equation image
equation image

with an enthalpy, ΔH, equal to −2.266 eV for Pv and −2.575 eV for PPv [Zhang and Oganov, 2006]. However, there has been no strong experimental evidence for such a reaction involving PPv. According to Kobayashi et al. [2005], metallic iron was detected in an analytical transmission electron microscopy analysis of a quenched amorphous PPv-bearing assemblage from P ∼ 1.2 Mbar, but the grains were too small to be confidently associated with a particular phase. According to Auzende et al. [2008], metallic iron was detected in similar quenched phase assemblies from P < 1 Mbar, but was not observed in their quenched assembly from P ∼ 1.2 Mbar. In both studies, chemical analysis was done at room-PT conditions, San Carlos olivine was used as starting material, and (Mg,Fe)O was always present. Only in the study by Kobayashi et al. [2005] was there complementary in-situ x-ray diffraction confirmation of the synthesized PPv phase assemblage. Neither study performed in-situ analysis of iron's valence state.

[9] In the absence of (Mg,Fe)O, several studies suggest that Fe favors PPv compared to Pv [e.g., Caracas and Cohen, 2005; Tateno et al., 2007; Auzende et al., 2008]. Based on previous Mössbauer measurements on Al-free silicate Pv, approximately 10% of the iron is typically Fe3+ [McCammon, 1998]. Therefore, when PPv is formed, 10% Fe3+ is already present from the Pv phase. The remaining ∼90% Fe2+ in Pv would transform into ∼30% iron metal and 60% Fe3+ at the structural transition to PPv according to equations (1a) and (1b) [Frost et al., 2004; Zhang and Oganov, 2006], thus resulting in the 29±2% metallic iron phase and 71% Fe3+ observed in the SMS time spectra for the PPv phase. Note that if one considers an upper bound of 20% Pv (Figure 2) and equal partitioning of Fe between Pv and PPv, then the iron bound in Pv could contribute at most ∼7% metallic iron and ∼13% Fe3+ (according to equation (1b)) to the SMS signal. Therefore, at least ∼22% of the metallic iron phase observed is unequivocally associated with PPv.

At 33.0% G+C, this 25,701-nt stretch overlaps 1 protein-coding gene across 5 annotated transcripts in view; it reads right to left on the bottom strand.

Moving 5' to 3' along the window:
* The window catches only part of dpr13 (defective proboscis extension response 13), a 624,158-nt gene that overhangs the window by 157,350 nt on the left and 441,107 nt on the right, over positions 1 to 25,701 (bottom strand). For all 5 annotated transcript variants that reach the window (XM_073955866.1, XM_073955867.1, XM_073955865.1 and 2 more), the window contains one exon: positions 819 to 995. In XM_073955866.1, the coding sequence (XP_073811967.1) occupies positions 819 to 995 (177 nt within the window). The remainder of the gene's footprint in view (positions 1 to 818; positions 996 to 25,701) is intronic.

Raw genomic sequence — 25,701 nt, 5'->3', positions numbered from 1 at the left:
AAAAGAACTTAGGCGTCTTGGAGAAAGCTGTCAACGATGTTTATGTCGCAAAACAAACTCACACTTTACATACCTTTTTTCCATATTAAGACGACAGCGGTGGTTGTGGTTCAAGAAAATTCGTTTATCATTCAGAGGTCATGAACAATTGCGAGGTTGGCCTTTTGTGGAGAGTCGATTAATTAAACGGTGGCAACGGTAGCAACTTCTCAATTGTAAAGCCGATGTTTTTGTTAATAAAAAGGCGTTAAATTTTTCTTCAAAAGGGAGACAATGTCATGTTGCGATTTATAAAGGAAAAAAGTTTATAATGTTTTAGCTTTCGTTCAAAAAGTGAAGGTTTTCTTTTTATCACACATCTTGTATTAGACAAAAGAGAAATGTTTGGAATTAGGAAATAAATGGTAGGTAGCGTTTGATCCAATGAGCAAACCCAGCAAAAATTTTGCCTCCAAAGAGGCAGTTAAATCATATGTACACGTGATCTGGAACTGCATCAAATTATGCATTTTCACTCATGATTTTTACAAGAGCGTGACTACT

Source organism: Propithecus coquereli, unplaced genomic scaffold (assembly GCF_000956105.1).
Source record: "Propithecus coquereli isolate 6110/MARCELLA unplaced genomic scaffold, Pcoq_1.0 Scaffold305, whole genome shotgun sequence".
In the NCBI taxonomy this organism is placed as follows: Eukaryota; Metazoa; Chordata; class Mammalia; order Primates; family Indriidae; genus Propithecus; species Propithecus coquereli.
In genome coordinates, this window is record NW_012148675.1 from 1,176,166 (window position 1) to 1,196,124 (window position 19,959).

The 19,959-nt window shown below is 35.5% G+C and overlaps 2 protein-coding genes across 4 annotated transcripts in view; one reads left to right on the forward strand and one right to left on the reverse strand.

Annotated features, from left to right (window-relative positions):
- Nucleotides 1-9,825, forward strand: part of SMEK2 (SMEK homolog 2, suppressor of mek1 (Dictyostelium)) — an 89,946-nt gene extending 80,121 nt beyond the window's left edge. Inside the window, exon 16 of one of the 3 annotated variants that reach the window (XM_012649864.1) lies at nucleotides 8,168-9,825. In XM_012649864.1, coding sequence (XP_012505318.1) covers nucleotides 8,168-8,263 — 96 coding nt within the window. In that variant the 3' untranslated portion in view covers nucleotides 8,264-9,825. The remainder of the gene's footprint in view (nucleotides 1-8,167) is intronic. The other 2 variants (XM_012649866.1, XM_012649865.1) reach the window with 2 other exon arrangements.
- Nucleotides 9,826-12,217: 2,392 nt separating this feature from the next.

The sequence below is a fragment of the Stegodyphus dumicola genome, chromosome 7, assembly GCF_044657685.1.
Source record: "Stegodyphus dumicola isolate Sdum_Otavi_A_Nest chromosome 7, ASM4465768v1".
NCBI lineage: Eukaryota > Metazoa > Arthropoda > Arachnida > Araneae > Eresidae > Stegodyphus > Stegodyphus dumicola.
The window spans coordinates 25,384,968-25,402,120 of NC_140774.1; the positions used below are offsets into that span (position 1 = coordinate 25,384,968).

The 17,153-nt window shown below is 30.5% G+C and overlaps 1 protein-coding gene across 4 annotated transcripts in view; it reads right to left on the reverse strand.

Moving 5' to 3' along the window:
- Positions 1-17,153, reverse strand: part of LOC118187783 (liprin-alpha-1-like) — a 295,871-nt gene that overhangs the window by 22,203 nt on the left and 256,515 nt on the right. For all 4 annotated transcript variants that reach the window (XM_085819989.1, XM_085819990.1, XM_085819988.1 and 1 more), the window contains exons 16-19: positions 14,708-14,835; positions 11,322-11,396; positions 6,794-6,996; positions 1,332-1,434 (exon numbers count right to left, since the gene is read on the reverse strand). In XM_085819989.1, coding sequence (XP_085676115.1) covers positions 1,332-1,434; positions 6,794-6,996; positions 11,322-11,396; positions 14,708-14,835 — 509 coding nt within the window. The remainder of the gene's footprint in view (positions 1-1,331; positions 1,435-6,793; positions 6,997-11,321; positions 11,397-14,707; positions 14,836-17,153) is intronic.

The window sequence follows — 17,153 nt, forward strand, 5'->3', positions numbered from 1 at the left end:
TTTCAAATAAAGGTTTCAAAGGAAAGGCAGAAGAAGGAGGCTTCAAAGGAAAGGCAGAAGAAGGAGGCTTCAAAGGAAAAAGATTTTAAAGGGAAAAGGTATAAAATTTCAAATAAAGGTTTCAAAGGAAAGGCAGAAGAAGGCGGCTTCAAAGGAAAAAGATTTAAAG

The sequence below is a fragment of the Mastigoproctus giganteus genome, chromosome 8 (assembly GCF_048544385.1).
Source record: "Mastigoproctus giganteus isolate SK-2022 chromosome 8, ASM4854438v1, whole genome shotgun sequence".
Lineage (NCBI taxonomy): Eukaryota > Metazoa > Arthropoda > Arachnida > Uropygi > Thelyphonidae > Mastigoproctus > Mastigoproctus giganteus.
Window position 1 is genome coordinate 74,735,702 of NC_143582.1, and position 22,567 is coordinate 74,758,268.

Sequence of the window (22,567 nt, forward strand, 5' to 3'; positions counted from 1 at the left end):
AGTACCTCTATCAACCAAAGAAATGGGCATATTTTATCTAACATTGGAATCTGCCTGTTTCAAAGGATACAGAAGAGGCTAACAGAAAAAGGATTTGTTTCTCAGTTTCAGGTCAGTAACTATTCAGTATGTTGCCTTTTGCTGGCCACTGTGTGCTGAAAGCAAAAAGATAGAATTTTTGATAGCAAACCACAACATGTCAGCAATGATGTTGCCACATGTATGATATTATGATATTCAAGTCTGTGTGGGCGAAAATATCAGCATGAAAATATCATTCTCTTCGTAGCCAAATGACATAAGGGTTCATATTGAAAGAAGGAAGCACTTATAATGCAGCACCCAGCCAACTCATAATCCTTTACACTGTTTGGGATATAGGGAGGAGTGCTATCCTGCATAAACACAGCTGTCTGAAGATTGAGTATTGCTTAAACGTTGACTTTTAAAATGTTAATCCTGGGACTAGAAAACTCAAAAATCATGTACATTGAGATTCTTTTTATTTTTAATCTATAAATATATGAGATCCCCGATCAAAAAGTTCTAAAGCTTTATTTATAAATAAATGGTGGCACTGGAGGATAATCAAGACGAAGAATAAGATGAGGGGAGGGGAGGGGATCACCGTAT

Figure 2.

Integrated X-ray diffraction (λ = 0.34531 Å) 2θ spectrum of (57Fe,Mg)SiO3-PPv at P = 1.19 Mbar at 300K (raw spectrum can be found in Figure S1). The calculated peak positions and proportions are as follows: 60 ± 10% PPv – CaIrO3 structure (Cmcm), 30 ± 10% PPv 2 × 1 - kinked structure (P21/m), 10 ± 10% Pv – perovskite (Pbnm), and NaCl - CsCl-B2 structure (Pm3m) (see auxiliary material for more details).

[10] If the reaction proceeds according to equations (1a) and (1b) above, the amount of the metallic iron and α-PbO2 structured SiO2 phase [Dubrovinsky et al., 1997] in the diffracting volume would be 0.8% and 2.4%, respectively. The metallic iron phase and SiO2 formed in this reaction (equations (1a) and (1b)) could be poorly crystalline, nanocrystalline, and/or below the current detection limit of high-pressure powder diffraction. However, scanning electron microscopy (SEM) allows one to image features on the 100's of nanometer scale. A LEO 1550VP Field Emission SEM was therefore used to analyze the quenched assemblage from P = 1.19 Mbar. Analysis by SEM combined with semi-quantitative energy dispersive spectroscopy (EDS) shows a small (∼500 nm) iron-rich cluster within the (Mg,Fe)SiO3 quenched matrix (Figure 3). A line EDS analysis showed that the Fe content in the cluster-area is 50%, with a precision error of 0.3%. The Fe content in the surrounding area varies from 6% to 10.7%, with similar precision and indications iron migration towards the edge. Distinct areas of SiO2 enrichment could not be decoupled from the iron-rich and silicate areas, as the excitation volume is ∼5 μm3 below the surface.

Figure 3.

EDS results of the iron content across a trace (A − A′ on SEM image inset) in the recovered quenched PPv phase assemblage. The inset SEM image shows the amorphous quenched PPv and an iron-rich cluster (bright spots). Accounting for geometry and excitation volume uncertainties, the errors in composition are likely to be on the order of 10%.

[11] The PPv phase assemblage containing a metallic iron-rich phase presented here represents a likely reaction pathway to the higher PT assemblages suspected at the core-mantle boundary region. The co-existence of other likely components, namely (Mg,Fe)O, CaSiO3 perovskite, alumina, and partial melts should have an effect on this reaction process. The presence and composition of metallic iron-rich clusters in the reaction pathway from Pv to PPv should provide insights into the compositional evolution of this region.

Acknowledgments

[12] We thank J. Zhao for technical assistance, D. Stevenson for discussions, D. Adams and two anonymous reviewers for their comments. Support for this work was provided in part by the National Science Foundation (NSF) EAR 0711542 and Caltech (J.M.J.), NSF-EAR 0552010 and NNSA Cooperative Agreement DOE-FC52-06NA27684 (O.T.), the U.S. DOE, Office of Science, BES under DE-AC02-06CH11357, and COMPRES under NSF Cooperative Agreement EAR 06-49658. X-ray diffraction experiments were performed at HPCAT (Sector 16, APS). SEM and EDS analyses were carried out at the Caltech GPS Division Analytical Facility (MRSEC Program of the NSF under DMR-0080065).